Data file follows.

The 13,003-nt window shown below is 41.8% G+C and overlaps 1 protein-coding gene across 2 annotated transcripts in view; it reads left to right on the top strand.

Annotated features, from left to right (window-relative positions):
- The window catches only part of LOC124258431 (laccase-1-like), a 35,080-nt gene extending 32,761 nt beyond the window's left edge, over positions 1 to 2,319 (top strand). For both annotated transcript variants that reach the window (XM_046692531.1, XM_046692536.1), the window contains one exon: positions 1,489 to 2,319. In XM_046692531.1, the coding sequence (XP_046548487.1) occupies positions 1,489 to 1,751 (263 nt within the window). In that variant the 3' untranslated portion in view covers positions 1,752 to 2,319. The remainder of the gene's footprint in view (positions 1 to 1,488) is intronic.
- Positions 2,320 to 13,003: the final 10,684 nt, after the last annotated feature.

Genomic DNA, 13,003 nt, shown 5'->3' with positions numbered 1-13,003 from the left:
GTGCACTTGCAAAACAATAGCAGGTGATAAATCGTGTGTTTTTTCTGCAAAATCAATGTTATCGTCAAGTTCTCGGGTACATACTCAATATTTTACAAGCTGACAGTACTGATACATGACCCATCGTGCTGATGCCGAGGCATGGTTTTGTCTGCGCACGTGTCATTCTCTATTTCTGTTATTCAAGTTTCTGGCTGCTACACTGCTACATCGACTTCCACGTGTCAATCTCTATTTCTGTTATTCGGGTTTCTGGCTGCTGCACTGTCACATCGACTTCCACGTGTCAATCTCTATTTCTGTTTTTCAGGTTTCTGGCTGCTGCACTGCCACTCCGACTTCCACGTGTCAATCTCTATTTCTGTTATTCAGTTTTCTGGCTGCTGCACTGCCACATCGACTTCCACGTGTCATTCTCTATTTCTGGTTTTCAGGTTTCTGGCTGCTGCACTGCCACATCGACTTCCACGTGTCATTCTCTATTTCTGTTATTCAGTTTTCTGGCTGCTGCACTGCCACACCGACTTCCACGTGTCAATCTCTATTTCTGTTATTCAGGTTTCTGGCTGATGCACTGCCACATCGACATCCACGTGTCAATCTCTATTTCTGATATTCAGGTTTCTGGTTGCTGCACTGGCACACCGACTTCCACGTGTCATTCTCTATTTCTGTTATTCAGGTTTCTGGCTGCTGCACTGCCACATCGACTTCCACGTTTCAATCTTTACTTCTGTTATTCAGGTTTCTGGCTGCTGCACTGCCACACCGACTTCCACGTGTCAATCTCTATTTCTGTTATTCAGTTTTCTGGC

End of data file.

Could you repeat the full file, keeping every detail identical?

The 13,003-nt window shown below is 41.8% G+C and overlaps 1 protein-coding gene across 2 annotated transcripts in view; it reads left to right on the top strand.

Annotated features, from left to right (window-relative positions):
- The window catches only part of LOC124258431 (laccase-1-like), a 35,080-nt gene extending 32,761 nt beyond the window's left edge, over positions 1 to 2,319 (top strand). For both annotated transcript variants that reach the window (XM_046692531.1, XM_046692536.1), the window contains one exon: positions 1,489 to 2,319. In XM_046692531.1, the coding sequence (XP_046548487.1) occupies positions 1,489 to 1,751 (263 nt within the window). In that variant the 3' untranslated portion in view covers positions 1,752 to 2,319. The remainder of the gene's footprint in view (positions 1 to 1,488) is intronic.
- Positions 2,320 to 13,003: the final 10,684 nt, after the last annotated feature.

Genomic DNA, 13,003 nt, shown 5'->3' with positions numbered 1-13,003 from the left:
GTGCACTTGCAAAACAATAGCAGGTGATAAATCGTGTGTTTTTTCTGCAAAATCAATGTTATCGTCAAGTTCTCGGGTACATACTCAATATTTTACAAGCTGACAGTACTGATACATGACCCATCGTGCTGATGCCGAGGCATGGTTTTGTCTGCGCACGTGTCATTCTCTATTTCTGTTATTCAAGTTTCTGGCTGCTACACTGCTACATCGACTTCCACGTGTCAATCTCTATTTCTGTTATTCGGGTTTCTGGCTGCTGCACTGTCACATCGACTTCCACGTGTCAATCTCTATTTCTGTTTTTCAGGTTTCTGGCTGCTGCACTGCCACTCCGACTTCCACGTGTCAATCTCTATTTCTGTTATTCAGTTTTCTGGCTGCTGCACTGCCACATCGACTTCCACGTGTCATTCTCTATTTCTGGTTTTCAGGTTTCTGGCTGCTGCACTGCCACATCGACTTCCACGTGTCATTCTCTATTTCTGTTATTCAGTTTTCTGGCTGCTGCACTGCCACACCGACTTCCACGTGTCAATCTCTATTTCTGTTATTCAGGTTTCTGGCTGATGCACTGCCACATCGACATCCACGTGTCAATCTCTATTTCTGATATTCAGGTTTCTGGTTGCTGCACTGGCACACCGACTTCCACGTGTCATTCTCTATTTCTGTTATTCAGGTTTCTGGCTGCTGCACTGCCACATCGACTTCCACGTTTCAATCTTTACTTCTGTTATTCAGGTTTCTGGCTGCTGCACTGCCACACCGACTTCCACGTGTCAATCTCTATTTCTGTTATTCAGTTTTCTGGC